Sunday, November 20, 2011

The Hungry Years

I began my adult working life as a construction laborer.   Over a span of several years I did many different tasks, some challenging, some not so.   Whenever my work ethic got me promoted to foreman, I still worked, instead of standing around looking boss-like.
 I enjoyed being outdoors.  I enjoyed using my muscles, my body.  I loved acquiring new skills, such as dynamiting rock ledges, rock drilling, welding, operating machinery, etc.
 In the summer of 1964, I supervised the installation of a chair lift at a local ski area.  I borrowed a transit from an engineer I knew.  From a friend  I borrowed a book  on navigation by Bowditch and, using the trig tables in that book, I set the towers in a perfect true line and at the right elevation.
Somewhere in there I got married and a son was born.  There wasn't lots of money.  We had a six year old Ford Fairlane.  We rented for a time, then purchased a small  house using two mortgages.  The furnace was the old style gravity air unit with a large grille in the living room floor as the only source of heat.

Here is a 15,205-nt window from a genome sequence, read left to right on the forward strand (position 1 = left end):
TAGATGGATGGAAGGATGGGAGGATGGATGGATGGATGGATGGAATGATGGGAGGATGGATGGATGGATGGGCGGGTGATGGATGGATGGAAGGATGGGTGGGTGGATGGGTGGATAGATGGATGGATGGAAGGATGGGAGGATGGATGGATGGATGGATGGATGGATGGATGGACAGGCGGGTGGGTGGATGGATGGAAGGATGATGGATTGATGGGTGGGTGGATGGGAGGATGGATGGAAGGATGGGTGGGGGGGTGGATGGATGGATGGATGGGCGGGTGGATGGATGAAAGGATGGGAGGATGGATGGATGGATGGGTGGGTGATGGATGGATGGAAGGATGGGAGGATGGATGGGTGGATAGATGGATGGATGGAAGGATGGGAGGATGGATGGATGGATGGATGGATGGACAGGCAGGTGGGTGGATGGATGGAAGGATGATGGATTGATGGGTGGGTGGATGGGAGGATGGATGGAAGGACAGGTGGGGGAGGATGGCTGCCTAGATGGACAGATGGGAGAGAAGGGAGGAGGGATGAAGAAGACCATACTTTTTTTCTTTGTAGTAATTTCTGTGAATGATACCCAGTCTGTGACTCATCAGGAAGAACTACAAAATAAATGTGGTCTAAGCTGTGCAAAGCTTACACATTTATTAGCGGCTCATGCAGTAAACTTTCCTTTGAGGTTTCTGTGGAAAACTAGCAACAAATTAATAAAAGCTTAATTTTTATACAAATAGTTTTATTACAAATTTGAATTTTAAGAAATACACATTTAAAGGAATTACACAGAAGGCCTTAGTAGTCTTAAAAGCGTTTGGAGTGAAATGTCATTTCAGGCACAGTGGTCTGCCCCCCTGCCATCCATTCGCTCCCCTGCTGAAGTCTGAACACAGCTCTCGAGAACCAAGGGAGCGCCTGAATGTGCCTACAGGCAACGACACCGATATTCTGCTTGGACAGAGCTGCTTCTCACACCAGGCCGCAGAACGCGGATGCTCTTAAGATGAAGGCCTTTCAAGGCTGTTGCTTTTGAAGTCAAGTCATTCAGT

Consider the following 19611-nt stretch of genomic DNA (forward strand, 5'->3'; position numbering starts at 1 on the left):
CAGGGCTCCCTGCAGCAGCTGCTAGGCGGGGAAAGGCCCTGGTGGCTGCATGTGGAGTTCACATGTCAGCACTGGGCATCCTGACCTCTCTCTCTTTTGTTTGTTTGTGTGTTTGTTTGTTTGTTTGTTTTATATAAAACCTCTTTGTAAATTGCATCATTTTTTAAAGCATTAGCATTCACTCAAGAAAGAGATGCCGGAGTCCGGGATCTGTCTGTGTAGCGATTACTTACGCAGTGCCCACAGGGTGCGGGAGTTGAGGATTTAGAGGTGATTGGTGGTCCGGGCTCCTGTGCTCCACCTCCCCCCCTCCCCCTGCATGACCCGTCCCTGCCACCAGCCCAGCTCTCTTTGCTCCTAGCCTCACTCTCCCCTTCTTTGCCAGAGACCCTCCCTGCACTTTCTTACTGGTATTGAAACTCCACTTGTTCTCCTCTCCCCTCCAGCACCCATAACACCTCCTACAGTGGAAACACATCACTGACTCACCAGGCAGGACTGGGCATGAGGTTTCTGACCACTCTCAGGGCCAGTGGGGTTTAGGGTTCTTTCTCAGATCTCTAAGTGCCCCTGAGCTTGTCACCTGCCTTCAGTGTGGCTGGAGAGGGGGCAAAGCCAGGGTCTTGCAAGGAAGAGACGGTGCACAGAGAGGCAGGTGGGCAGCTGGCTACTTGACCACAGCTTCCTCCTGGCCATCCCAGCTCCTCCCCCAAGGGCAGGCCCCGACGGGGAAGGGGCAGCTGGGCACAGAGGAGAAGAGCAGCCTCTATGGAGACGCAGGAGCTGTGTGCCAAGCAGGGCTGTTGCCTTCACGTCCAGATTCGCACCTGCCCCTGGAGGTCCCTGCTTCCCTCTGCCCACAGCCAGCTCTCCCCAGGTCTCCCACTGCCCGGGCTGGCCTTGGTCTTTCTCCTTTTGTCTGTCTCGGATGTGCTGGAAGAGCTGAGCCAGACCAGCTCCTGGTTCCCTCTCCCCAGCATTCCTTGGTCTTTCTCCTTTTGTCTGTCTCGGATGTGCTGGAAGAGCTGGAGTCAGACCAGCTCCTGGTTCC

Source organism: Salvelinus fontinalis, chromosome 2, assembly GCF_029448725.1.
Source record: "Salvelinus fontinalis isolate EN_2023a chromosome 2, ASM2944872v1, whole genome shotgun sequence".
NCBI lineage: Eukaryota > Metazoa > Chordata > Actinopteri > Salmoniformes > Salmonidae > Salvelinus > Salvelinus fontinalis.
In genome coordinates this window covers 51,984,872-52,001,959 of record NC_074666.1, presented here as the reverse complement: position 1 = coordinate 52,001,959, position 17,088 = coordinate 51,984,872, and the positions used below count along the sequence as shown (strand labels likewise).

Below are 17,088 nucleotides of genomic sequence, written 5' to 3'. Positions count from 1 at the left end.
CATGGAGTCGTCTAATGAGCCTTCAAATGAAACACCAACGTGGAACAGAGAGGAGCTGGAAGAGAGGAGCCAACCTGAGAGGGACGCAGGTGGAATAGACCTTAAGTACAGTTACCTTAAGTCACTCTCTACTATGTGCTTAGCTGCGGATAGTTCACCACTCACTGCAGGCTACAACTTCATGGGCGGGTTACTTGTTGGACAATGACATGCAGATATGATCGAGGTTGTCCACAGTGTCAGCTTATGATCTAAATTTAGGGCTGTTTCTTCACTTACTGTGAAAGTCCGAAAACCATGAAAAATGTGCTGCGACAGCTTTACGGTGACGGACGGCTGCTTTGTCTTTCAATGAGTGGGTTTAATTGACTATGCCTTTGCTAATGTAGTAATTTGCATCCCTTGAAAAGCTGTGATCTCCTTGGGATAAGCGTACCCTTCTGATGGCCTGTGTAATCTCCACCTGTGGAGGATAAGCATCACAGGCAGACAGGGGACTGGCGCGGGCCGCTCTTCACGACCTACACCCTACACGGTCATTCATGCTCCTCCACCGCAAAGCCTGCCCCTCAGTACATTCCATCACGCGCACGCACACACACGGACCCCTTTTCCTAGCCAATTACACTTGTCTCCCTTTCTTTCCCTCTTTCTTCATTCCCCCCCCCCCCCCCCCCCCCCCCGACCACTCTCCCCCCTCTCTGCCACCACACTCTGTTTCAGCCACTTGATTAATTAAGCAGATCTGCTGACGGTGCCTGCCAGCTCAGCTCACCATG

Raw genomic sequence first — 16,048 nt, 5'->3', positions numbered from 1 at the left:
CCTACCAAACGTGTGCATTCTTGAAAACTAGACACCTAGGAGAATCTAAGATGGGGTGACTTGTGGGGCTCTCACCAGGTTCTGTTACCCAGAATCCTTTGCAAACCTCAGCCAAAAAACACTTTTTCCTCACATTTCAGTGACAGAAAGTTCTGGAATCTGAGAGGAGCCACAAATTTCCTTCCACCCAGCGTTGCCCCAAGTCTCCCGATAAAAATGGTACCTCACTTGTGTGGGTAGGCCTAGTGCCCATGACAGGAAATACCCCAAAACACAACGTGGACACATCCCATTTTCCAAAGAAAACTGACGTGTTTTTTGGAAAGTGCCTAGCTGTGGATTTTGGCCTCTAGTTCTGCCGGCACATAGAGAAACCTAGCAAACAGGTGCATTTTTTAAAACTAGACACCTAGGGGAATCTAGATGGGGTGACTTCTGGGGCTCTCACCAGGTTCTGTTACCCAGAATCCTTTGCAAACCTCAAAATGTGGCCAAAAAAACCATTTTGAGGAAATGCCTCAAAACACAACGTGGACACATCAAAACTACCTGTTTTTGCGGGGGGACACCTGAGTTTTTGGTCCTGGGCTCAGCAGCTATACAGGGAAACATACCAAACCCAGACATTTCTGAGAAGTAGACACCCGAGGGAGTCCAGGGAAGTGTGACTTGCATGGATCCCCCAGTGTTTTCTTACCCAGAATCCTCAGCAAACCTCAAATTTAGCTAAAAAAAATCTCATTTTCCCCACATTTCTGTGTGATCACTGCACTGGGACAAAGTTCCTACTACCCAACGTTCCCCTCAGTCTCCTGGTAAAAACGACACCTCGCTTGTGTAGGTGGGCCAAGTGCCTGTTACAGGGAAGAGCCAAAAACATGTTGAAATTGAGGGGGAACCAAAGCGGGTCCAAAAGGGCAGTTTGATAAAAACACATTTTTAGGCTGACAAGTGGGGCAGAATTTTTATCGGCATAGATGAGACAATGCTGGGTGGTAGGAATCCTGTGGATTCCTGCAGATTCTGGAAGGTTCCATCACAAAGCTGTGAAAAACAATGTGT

There are more tales to tell, but  I am trying to say that, like most people, I left work I loved in order  to "do better."   Taking office work in the field of construction, I wore a suit and tie.  Again I did well, and, in time, was offered the vice-presidency.  I took it.  Big mistake.  Life was never the same.  Having  made a committment, I  gave the job my best.  But I became sealed off forever from turning back, even in my imagination.
I regret it still, and  I miss the hungry years:


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